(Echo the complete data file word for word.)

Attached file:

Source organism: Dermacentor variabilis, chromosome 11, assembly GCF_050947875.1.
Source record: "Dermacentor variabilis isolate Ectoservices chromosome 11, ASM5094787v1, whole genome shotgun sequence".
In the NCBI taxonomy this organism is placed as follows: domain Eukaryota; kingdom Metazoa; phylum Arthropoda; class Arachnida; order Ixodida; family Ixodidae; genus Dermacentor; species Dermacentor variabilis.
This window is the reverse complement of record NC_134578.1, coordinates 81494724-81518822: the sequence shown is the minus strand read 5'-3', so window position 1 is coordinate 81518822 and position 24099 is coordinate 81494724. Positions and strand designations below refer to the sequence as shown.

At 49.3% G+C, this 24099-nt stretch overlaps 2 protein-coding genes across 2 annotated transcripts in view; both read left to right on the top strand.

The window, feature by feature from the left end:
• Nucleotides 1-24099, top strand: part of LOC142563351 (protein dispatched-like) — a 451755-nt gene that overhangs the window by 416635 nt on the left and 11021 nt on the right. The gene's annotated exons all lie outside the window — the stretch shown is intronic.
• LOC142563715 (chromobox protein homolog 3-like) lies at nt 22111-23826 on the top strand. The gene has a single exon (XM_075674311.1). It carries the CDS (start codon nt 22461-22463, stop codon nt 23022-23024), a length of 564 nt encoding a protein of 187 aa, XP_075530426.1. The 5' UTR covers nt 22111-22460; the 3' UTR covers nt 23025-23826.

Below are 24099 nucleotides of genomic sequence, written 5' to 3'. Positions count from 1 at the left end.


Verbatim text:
Source organism: Dermacentor variabilis, chromosome 11, assembly GCF_050947875.1.
Source record: "Dermacentor variabilis isolate Ectoservices chromosome 11, ASM5094787v1, whole genome shotgun sequence".
In the NCBI taxonomy this organism is placed as follows: domain Eukaryota; kingdom Metazoa; phylum Arthropoda; class Arachnida; order Ixodida; family Ixodidae; genus Dermacentor; species Dermacentor variabilis.
This window is the reverse complement of record NC_134578.1, coordinates 81494724-81518822: the sequence shown is the minus strand read 5'-3', so window position 1 is coordinate 81518822 and position 24099 is coordinate 81494724. Positions and strand designations below refer to the sequence as shown.

At 49.3% G+C, this 24099-nt stretch overlaps 2 protein-coding genes across 2 annotated transcripts in view; both read left to right on the top strand.

The window, feature by feature from the left end:
• Nucleotides 1-24099, top strand: part of LOC142563351 (protein dispatched-like) — a 451755-nt gene that overhangs the window by 416635 nt on the left and 11021 nt on the right. The gene's annotated exons all lie outside the window — the stretch shown is intronic.
• LOC142563715 (chromobox protein homolog 3-like) lies at nt 22111-23826 on the top strand. The gene has a single exon (XM_075674311.1). It carries the CDS (start codon nt 22461-22463, stop codon nt 23022-23024), a length of 564 nt encoding a protein of 187 aa, XP_075530426.1. The 5' UTR covers nt 22111-22460; the 3' UTR covers nt 23025-23826.

Below are 24099 nucleotides of genomic sequence, written 5' to 3'. Positions count from 1 at the left end.